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Kinshasa Symphony Orchestra: the only one of its kind in central Africa

Kinshasa Symphony Orchestra: the only one of its kind in central Africa
Source: None

Despite many years of war and poverty, the Democratic Republic of Congo has produced a symphony orchestra that has grown from a small group with home-made instruments to a respected international ensemble.

Kinshasa is the home of Central Africa’s one and only symphony orchestra

Kinshasa is the capital of the Democratic Republic of the Congo and the third-largest city in Africa. Almost ten million people live there and they number among the poorest inhabitants on the planet. Kinshasa is the home of Central Africa’s one and only symphony orchestra

The inspiring story of the Kinshasa OrchestraSource: BrightVibes Africa

The Kinshasa Orchestra’s musical journey is long and heart-warming

Back in 2010 two German film-makers released "Kinshasa Symphony", a documentary about the Orchestre Symphonique Kimbanguiste, an ensemble founded in the Congolese capital in 1994. By concentrating on eight of the musicians as they juggled the demands of their daily lives with those of the only symphony orchestra in central Africa, it showed the effect that classical music could have on people in one of the world’s poorest countries.

What has been achieved in the most unpromising circumstances is remarkable. The orchestra’s founder and conductor, Armand Diangienda, was given honorary membership of Britain’s Royal Philharmonic Society in recognition of his work to bring music to the heart of some of the most challenged communities in the world. 

Source: Economist

“It wasn’t easy never having enough instruments,” Diangienda recalls. “One musician would play his instrument for 20 minutes, then pass it on to another. Or one player would keep the violin, another the bow.”
Today there are two hundred musicians on stage when the “Orchestre Symphonique Kimbanguiste” gives one of its concerts “It wasn’t easy never having enough instruments,” Diangienda recalls. “One musician would play his instrument for 20 minutes, then pass it on to another. Or one player would keep the violin, another the bow.” Source: None

initially, a few dozen enthusiasts shared the few instruments the orchestra had at its disposal

Armand Diangienda is the conductor and founder of the orchestra. The trained pilot is the grandson of Simon Kimbangu, a martyr much revered in the Congo for his spirited opposition to the Belgian colonists and for the establishment of the Kimbanguist religion named after him. Armand’s grandfather entrusted him with the mission of founding an orchestra. Initially, a few dozen enthusiasts shared the few instruments the orchestra had at its disposal. To ensure that everyone had a turn, the rehearsals took place in several shifts.

The orchestra is an offshoot of the Kimbanguist Church, which was founded by Diangienda's grandfather Simon Kimbangu, regarded as a prophet and a martyr who was imprisoned by the Belgian colonial rulers for 30 years and died in jail in 1951.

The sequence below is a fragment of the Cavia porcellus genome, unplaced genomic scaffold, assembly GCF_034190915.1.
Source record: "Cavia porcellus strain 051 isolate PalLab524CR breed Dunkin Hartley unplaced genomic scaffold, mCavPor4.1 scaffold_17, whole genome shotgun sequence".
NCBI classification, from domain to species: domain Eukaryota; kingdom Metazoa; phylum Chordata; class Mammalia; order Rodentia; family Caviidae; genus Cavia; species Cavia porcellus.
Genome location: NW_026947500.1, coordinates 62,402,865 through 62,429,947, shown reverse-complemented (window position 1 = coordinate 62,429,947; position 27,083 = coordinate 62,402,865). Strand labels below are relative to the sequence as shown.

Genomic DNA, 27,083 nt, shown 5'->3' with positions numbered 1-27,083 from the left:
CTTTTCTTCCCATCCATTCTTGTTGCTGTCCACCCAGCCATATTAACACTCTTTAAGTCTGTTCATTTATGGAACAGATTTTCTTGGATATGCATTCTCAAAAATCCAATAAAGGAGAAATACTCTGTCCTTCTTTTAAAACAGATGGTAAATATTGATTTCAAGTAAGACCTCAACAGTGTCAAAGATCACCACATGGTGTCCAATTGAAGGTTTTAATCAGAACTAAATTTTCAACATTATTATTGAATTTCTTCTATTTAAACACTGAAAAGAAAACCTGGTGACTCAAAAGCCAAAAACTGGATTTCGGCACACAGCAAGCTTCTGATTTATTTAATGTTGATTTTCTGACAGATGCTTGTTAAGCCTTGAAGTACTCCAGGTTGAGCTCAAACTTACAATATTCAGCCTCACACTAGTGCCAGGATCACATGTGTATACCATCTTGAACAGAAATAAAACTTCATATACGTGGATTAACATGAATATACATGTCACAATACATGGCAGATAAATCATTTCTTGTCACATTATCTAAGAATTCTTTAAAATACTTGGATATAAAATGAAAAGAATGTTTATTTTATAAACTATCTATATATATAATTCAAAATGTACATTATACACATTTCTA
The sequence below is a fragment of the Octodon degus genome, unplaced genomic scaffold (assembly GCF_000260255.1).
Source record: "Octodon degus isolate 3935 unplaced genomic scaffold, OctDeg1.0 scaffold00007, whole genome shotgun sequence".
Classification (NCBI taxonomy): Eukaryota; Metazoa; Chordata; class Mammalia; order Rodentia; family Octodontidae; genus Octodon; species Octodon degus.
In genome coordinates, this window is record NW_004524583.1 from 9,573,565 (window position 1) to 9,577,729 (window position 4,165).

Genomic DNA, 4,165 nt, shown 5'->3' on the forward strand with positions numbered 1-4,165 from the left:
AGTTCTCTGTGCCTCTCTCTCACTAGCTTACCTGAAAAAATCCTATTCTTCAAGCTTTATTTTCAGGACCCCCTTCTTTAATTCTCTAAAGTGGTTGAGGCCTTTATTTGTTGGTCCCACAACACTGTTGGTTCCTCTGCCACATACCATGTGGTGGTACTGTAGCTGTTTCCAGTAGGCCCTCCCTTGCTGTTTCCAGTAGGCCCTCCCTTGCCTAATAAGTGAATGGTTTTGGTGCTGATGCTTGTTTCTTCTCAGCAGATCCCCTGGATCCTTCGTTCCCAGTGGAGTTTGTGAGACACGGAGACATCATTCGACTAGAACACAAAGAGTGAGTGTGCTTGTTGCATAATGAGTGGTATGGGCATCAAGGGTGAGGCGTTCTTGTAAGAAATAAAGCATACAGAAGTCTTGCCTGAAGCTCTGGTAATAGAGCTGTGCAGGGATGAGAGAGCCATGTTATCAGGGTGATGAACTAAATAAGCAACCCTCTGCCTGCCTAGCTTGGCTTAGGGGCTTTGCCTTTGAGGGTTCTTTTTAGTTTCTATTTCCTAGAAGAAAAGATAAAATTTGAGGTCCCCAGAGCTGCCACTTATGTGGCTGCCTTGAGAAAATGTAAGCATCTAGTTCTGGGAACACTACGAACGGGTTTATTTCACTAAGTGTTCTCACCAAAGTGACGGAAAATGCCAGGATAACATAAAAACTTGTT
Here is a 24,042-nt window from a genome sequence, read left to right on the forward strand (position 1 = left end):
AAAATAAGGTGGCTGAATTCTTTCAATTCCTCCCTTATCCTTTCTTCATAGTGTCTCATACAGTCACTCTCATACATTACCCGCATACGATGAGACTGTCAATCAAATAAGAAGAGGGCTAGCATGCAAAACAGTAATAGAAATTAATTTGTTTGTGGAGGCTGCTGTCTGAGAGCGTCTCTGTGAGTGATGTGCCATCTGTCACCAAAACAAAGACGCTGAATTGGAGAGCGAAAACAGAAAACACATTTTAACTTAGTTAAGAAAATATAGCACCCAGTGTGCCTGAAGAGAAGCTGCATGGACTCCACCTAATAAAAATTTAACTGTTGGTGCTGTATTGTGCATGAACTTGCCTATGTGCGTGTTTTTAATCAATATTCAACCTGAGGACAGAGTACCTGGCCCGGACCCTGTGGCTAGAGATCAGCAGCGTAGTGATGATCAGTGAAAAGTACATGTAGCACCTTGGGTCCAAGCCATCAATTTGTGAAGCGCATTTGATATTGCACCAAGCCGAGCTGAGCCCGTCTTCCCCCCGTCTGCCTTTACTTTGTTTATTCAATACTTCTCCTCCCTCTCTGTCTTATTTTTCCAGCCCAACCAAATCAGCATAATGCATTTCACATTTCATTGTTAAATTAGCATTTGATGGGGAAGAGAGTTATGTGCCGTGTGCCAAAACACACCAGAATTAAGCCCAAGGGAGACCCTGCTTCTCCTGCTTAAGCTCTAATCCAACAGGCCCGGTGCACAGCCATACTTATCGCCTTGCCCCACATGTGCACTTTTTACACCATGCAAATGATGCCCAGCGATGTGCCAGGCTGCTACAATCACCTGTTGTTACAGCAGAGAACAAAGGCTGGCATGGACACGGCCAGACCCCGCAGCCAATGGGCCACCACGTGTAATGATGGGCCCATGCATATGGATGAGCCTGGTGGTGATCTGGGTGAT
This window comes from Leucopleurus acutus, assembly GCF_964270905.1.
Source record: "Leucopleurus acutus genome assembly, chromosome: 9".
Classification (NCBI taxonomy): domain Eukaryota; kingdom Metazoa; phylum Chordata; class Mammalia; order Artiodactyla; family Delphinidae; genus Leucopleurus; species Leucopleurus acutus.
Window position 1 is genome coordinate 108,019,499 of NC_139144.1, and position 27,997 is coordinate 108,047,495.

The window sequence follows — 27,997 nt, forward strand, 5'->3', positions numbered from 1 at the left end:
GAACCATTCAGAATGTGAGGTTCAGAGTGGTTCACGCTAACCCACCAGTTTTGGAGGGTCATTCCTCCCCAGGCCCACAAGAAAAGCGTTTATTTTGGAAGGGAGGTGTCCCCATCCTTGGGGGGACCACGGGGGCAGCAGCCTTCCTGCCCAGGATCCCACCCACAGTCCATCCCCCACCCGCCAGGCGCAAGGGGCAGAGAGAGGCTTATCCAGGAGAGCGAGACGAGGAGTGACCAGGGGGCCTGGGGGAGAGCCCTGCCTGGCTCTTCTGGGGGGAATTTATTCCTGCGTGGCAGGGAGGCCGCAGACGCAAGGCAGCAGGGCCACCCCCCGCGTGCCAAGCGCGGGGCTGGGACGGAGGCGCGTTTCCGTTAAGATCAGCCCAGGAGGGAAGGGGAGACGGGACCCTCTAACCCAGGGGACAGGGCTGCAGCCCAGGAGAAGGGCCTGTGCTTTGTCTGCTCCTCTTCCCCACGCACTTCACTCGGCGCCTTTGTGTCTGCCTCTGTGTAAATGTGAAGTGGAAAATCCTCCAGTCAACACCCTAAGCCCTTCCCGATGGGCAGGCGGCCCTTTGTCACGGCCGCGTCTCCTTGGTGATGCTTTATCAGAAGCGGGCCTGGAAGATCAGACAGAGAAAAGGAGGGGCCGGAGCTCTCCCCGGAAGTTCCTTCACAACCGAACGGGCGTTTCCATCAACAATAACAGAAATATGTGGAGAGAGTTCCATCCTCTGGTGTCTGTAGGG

The orchestra gained international attention through an acclaimed German documentary in 2010 The orchestra is an offshoot of the Kimbanguist Church, which was founded by Diangienda’s grandfather Simon Kimbangu, regarded as a prophet and a martyr who was imprisoned by the Belgian colonial rulers for 30 years and died in jail in 1951. Source: bbci.co.uk

The orchestra is a triumph of passion and ingenuity over adversity

According to a report from the BBC, when the orchestra began, 12 violinists had to share five instruments, each person practising for 20 minutes before handing the instrument on to someone else. 

Some instruments were built from scratch, while others were bought second-hand from China.

The orchestra has grown despite a ravaging war in DRC that involved five neighbouring countries and claimed an estimated three million lives before it ended in 2003.

The country now regularly comes near – or at – the bottom of international lists for life expectancy, income, health and education.

While most news reaching the West from DRC is bad, the orchestra is a triumph of passion and ingenuity over adversity.

It gained international attention through an acclaimed German documentary in 2010, and in 2013 the UK’s Royal Philharmonic Society made Diangienda an honorary member, a rare accolade previously bestowed upon the likes of Mendelssohn, Wagner and Brahms.

Source: BBC

OSK now has around 200 members, 110 of whom travelled for the orchestra's first UK tour, which took in London, Cardiff and Bristol as well as Manchester.
The Congolese musicians are being given guidance by their British counterparts OSK now has around 200 members, 110 of whom travelled for the orchestra’s first UK tour, which took in London, Cardiff and Bristol as well as Manchester. Source: BBC

A bridge between the African and Western worlds

Thrice-weekly rehearsals take place when everyone has finished work, often going on late into the evening – but, then, for many players, the OSK represents a nurturing family. “My grandfather used to say that to sing was to pray twice. But what inspires me even more is that my grandfather’s message was universal, a message of peace and love, of reaching out to others and bringing people together. And not just in Kinshasa. We want to be a bridge between the African and Western worlds.” – Armand Diangienda

Source: Telegraph

Make an Impact

Support the ORCHESTRE SYMPHONIQUE KIMBANGUISTE: all types of contribution welcome!

Armand Diangienda and the OSK are building a music school in Kinshasa. The school will create an environment for experienced members of the Kinshasa Orchestra to host classes. 120.000 $US will be needed to realise this project, from acquiring the grounds to building the school.<br /> They need help to achieve this goal!